Social Security and Supplemental Security are two government programs designed to provide a source of income to people in the U.S. who are either retired or unable to work due to a disability. The monthly payments from both of these programs offer significant financial security to people who can’t work or have already retired from their job.
But what happens if a person qualifies for Social or Supplemental Security, but still wishes to take on some employment? Read on for a quick guide to earning additional income while also receiving a retirement or disability income benefit from the federal government.
What Is Social Security?
Social Security is a program administered by the federal government to provide retirees with a monthly income. The purpose behind Social Security is to ensure that senior citizens can still pay rent and cover expenses, even if they are no longer able to work.
Most jobs in the U.S. automatically take Social Security taxes from employees’ salary; and anyone who is 62 years or older and has paid Social Security taxes for at least 10 years is eligible to receive Social Security benefits. The monthly benefit amount varies depending on what you earned during your career and cost-of-living adjustments from the government. In 2023, the average monthly benefit is $1,827.
While 62 is the earliest a person can take Social Security, they won’t receive full benefits until they reach their full retirement age—between 66 and 67, depending on year of birth. (For more on retirement ages and deciding when to start Social Security, check out this blog).
Earning Additional Income
Social Security provides a monthly income, but it’s still possible that a person receiving Social Security benefits may wish to earn additional money. Some older employees choose to go part-time at the office rather than fully retiring. Others may want to take on freelance jobs, or earn funds as a gig worker, as a way to stay busy and increase their savings after leaving a full-time job.
If you have already reached full retirement age, there are no rules regarding supplemental income. You can earn as much as you like every month, with no impact on your Social Security benefits. However, if you start taking Social Security before reaching your full retirement age, your monthly benefits may be reduced depending on how much supplemental income you’re earning.
What Counts as Income?
When determining your earnings, the Social Security Administration only looks at employment-based income, which could mean working for a business or being self-employed. Earnings that you make from pensions, investment accounts or other public benefits don’t count as supplemental income and won’t affect your Social Security benefits.
Annual Earning Limits
To understand how supplemental earnings will affect your Social Security benefits, check out the annual limit which is published yearly by the Social Security Administration. For 2023, the annual limit is $21,240; and for every $2 that you earn above that annual limit, $1 will be deducted from your Social Security benefit payments.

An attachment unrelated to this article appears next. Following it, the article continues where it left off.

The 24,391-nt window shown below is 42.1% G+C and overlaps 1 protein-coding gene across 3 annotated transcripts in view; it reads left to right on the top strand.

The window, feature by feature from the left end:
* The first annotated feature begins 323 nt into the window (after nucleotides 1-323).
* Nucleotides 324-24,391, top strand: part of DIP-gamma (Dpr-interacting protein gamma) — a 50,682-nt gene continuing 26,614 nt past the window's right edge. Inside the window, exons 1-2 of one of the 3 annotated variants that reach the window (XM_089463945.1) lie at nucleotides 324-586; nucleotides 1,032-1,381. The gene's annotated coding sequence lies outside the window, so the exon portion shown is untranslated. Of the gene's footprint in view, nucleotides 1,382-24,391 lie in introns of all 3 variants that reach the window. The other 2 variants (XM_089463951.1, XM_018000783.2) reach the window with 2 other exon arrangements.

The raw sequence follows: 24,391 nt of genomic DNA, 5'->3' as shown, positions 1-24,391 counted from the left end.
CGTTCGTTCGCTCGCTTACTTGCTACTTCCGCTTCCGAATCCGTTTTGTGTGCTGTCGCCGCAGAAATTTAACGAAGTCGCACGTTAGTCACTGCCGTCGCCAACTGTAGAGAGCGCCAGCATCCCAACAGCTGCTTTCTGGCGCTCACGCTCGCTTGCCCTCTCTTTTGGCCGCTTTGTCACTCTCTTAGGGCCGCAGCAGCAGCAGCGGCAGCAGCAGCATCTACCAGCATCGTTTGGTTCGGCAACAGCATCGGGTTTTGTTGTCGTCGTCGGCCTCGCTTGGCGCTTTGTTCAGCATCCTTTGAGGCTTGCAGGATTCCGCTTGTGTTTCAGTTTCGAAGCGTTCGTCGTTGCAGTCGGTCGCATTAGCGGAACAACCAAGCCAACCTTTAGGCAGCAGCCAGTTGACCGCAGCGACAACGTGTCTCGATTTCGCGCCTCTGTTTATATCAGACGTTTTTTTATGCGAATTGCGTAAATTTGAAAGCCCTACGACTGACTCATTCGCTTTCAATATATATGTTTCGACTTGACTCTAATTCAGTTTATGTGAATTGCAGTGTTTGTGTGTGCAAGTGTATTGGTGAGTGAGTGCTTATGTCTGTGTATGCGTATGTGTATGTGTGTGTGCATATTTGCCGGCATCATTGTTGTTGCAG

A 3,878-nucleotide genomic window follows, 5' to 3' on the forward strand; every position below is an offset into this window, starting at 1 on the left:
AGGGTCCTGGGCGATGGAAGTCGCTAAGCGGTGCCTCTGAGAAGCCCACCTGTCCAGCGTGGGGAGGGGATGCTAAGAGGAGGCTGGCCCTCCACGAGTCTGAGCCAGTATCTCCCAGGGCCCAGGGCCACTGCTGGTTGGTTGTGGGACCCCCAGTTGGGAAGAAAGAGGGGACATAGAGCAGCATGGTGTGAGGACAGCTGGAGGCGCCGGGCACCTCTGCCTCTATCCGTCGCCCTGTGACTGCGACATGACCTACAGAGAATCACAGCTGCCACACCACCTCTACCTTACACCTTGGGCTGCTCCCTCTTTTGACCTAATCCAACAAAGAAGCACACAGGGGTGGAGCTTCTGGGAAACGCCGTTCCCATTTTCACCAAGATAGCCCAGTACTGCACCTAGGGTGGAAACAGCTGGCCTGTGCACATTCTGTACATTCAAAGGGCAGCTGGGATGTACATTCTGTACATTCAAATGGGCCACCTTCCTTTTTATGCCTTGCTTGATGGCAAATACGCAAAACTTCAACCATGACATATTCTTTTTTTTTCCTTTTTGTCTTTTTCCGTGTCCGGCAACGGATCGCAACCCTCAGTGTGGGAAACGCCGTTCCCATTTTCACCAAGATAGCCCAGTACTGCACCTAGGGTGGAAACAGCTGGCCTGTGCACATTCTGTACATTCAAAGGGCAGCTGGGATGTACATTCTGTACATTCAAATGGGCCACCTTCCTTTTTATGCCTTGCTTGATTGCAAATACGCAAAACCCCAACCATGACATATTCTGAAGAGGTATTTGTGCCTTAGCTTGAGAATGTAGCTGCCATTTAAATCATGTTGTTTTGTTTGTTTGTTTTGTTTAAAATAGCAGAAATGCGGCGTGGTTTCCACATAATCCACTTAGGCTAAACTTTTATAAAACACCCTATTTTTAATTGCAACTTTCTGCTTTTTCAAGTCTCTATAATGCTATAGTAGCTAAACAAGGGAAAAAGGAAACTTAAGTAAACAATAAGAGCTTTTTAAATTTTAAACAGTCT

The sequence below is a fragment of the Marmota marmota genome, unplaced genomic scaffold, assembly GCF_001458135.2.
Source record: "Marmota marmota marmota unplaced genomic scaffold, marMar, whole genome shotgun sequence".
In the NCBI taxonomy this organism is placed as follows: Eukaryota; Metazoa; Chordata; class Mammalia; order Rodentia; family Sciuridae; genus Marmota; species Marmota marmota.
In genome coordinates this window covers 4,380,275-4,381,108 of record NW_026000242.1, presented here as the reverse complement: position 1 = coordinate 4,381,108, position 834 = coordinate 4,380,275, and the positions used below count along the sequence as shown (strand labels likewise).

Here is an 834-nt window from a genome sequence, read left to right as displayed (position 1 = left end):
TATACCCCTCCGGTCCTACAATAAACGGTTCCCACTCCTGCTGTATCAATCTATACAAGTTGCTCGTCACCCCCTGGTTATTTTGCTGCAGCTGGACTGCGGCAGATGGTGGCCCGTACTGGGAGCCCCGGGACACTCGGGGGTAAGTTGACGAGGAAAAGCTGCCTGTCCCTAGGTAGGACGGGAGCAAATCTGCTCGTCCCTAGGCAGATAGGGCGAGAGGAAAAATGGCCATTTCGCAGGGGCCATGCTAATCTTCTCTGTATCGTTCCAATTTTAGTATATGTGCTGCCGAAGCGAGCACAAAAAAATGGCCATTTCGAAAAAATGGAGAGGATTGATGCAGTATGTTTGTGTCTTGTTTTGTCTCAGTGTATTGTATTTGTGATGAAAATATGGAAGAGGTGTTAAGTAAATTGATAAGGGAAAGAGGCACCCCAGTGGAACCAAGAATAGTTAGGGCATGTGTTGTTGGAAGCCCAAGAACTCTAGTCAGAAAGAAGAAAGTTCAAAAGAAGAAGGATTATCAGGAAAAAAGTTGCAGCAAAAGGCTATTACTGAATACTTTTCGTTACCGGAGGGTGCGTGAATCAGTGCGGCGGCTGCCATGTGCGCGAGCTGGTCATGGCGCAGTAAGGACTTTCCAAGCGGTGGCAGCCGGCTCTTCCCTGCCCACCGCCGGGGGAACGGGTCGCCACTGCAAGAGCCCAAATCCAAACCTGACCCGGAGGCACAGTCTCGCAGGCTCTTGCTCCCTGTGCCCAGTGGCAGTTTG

However, once again, keep in mind that this rule only applies if you are taking your Social Security benefits early. Once you reach the full retirement age, supplemental income has no effect on your monthly Social Security benefits.
Of course, most people don’t reach their full retirement age at midnight on January 1st, on the dot. If your birthday comes halfway through the year, there are other considerations. In the year in which you will reach full retirement age, your annual limit changes to a different figure ($56,520 in 2023) and you will have $1 deducted for every $3 earned above this figure. And, once the calendar rolls over to the month just before your full retirement birthday, earnings are no longer counted against your Social Security benefits.
With so many facts and figures flying around, it can be tricky to understand exactly how supplemental income might impact your benefits—but luckily, the Social Security Administration has a useful calculator online to help you understand the precise impact of additional earnings on your Social Security income.
What About Supplemental Security Benefits?
The Supplemental Security Income (SSI) program is administered by the Social Security Administration, but offers benefits for reasons other than retirement. People can receive Supplemental Security benefits if they are disabled and have limited income and resources.
Because Supplemental Security is specifically designed for low-income beneficiaries, there are strict rules around how much money you can earn while still receiving benefits. Eligibility tables are published online. In 2023 the limit is $1,913 in pre-tax wages for individuals and $2,827 for couples. Income derived from pensions, gifts and other resources is also limited, so be sure to check Social Security Administration resources online if you have concerns around income limits.